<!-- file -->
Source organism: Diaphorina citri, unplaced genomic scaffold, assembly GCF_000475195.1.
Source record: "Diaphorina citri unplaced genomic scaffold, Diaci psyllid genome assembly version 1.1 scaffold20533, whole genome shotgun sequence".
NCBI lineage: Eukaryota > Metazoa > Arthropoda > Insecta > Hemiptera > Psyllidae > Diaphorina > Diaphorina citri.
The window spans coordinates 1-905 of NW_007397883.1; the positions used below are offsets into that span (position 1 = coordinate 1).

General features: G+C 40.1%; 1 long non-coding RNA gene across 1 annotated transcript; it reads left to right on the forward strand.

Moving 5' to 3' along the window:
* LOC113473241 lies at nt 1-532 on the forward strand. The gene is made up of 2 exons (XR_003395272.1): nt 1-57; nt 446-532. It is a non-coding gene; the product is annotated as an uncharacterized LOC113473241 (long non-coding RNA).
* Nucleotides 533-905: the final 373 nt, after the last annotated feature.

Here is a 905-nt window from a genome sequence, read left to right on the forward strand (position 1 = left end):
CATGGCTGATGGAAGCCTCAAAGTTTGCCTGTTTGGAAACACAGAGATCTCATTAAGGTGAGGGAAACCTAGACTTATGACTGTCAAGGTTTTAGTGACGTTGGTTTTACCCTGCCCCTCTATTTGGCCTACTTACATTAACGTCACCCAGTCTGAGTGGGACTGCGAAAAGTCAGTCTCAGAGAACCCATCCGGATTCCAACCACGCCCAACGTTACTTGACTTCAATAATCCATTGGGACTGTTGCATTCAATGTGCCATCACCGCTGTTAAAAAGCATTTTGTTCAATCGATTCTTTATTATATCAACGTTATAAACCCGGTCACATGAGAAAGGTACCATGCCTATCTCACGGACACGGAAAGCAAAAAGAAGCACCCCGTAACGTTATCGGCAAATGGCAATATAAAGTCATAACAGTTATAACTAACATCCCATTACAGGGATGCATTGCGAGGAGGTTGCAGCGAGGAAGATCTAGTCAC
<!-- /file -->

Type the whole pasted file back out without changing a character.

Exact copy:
Source organism: Diaphorina citri, unplaced genomic scaffold, assembly GCF_000475195.1.
Source record: "Diaphorina citri unplaced genomic scaffold, Diaci psyllid genome assembly version 1.1 scaffold20533, whole genome shotgun sequence".
NCBI lineage: Eukaryota > Metazoa > Arthropoda > Insecta > Hemiptera > Psyllidae > Diaphorina > Diaphorina citri.
The window spans coordinates 1-905 of NW_007397883.1; the positions used below are offsets into that span (position 1 = coordinate 1).

General features: G+C 40.1%; 1 long non-coding RNA gene across 1 annotated transcript; it reads left to right on the forward strand.

Moving 5' to 3' along the window:
* LOC113473241 lies at nt 1-532 on the forward strand. The gene is made up of 2 exons (XR_003395272.1): nt 1-57; nt 446-532. It is a non-coding gene; the product is annotated as an uncharacterized LOC113473241 (long non-coding RNA).
* Nucleotides 533-905: the final 373 nt, after the last annotated feature.

Here is a 905-nt window from a genome sequence, read left to right on the forward strand (position 1 = left end):
CATGGCTGATGGAAGCCTCAAAGTTTGCCTGTTTGGAAACACAGAGATCTCATTAAGGTGAGGGAAACCTAGACTTATGACTGTCAAGGTTTTAGTGACGTTGGTTTTACCCTGCCCCTCTATTTGGCCTACTTACATTAACGTCACCCAGTCTGAGTGGGACTGCGAAAAGTCAGTCTCAGAGAACCCATCCGGATTCCAACCACGCCCAACGTTACTTGACTTCAATAATCCATTGGGACTGTTGCATTCAATGTGCCATCACCGCTGTTAAAAAGCATTTTGTTCAATCGATTCTTTATTATATCAACGTTATAAACCCGGTCACATGAGAAAGGTACCATGCCTATCTCACGGACACGGAAAGCAAAAAGAAGCACCCCGTAACGTTATCGGCAAATGGCAATATAAAGTCATAACAGTTATAACTAACATCCCATTACAGGGATGCATTGCGAGGAGGTTGCAGCGAGGAAGATCTAGTCAC